China has opened the world’s longest sea bridge to general traffic.
The bridge spans 42.4km (26.3 miles) to connect the eastern coastal city of Qingdao to the suburb of Huangdao, in Jiaozhou Bay.
State media say the bridge passed construction tests on Monday and it opened to traffic on Thursday, along with an undersea tunnel.
The bridge would easily cross the English Channel, which is 32km wide at its narrowest point.
It is 4km longer than the previous record-holder, the Lake Pontchartrain Causeway in the US state of Louisiana.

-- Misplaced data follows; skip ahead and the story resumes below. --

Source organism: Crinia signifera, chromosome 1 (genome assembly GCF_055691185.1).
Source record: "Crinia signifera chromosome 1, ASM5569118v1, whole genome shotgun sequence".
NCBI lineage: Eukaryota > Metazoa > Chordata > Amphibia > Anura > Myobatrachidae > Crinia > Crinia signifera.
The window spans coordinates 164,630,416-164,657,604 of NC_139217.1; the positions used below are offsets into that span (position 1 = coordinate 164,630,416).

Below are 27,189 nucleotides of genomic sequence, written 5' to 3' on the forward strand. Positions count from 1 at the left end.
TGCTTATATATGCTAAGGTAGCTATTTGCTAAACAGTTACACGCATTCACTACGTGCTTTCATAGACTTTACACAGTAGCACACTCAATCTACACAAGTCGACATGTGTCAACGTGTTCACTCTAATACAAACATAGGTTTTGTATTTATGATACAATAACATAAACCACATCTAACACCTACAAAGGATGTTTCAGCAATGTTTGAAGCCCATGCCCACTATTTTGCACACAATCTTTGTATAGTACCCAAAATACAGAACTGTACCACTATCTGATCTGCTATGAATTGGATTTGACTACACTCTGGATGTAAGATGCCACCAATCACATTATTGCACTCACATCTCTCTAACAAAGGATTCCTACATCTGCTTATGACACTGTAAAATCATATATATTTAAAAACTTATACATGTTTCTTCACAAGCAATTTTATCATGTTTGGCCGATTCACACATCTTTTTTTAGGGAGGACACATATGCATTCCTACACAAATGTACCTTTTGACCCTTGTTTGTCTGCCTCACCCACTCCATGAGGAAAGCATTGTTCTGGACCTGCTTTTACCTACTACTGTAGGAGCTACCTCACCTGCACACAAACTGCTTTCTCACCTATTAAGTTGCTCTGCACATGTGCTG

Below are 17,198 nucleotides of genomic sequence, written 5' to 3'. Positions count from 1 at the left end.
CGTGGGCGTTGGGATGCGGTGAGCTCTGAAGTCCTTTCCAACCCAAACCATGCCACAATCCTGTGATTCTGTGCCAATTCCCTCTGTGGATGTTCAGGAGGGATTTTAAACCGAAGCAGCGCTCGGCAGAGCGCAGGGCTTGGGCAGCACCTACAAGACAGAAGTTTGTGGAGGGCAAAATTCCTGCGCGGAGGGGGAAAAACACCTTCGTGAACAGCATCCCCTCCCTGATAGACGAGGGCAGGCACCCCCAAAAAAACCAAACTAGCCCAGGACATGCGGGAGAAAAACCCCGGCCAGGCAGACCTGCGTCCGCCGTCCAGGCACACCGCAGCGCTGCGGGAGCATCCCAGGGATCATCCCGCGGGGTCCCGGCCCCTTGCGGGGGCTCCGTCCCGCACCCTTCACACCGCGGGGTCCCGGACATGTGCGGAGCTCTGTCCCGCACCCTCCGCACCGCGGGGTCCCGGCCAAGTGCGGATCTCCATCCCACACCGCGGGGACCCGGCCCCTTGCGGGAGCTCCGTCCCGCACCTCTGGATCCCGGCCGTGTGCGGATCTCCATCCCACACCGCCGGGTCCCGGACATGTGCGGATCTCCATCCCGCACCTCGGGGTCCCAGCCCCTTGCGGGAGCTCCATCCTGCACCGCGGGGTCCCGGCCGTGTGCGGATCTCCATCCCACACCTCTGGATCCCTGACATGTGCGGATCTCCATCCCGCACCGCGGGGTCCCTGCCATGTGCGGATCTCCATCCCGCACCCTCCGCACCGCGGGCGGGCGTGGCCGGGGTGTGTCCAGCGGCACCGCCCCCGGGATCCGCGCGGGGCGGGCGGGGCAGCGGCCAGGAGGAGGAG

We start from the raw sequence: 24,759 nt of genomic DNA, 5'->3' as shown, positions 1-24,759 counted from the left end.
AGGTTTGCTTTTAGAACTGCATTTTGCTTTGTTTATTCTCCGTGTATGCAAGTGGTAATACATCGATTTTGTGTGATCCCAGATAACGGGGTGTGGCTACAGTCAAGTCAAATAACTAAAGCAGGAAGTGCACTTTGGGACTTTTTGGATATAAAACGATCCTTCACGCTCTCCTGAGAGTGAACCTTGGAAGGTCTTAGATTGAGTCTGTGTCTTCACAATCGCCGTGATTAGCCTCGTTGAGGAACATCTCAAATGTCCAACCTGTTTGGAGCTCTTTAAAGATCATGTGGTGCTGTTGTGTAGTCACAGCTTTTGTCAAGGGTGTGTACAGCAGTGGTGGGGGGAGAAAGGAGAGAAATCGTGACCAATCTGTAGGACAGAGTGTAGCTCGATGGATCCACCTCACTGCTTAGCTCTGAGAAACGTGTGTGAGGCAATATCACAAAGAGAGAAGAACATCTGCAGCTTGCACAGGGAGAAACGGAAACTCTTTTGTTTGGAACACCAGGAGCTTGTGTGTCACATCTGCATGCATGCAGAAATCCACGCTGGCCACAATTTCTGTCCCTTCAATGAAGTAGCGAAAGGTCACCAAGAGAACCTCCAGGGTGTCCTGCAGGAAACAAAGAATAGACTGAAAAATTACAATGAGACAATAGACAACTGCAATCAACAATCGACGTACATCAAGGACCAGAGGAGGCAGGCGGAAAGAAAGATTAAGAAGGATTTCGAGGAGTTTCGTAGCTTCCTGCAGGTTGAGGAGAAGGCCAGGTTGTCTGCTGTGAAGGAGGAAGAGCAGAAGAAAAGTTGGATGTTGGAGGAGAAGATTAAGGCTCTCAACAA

It took four years to build and state media say the project cost over 10bn yuan ($1.55bn; £970m). The bridge is supported on more than 5,200 pillars.
It is expected to carry more than 30,000 cars a day, and will reportedly cut the commuting time between Qingdao and Huangdao by up to 30 minutes.
However, this cross-sea bridge may not hold on to the record as the world’s longest.
In 2009, China began work on a bridge linking southern Guangdong province, China’s main manufacturing hub, with Hong Kong and Macau.
However, only 35km of that structure – set to open in 2016 – will actually be above water.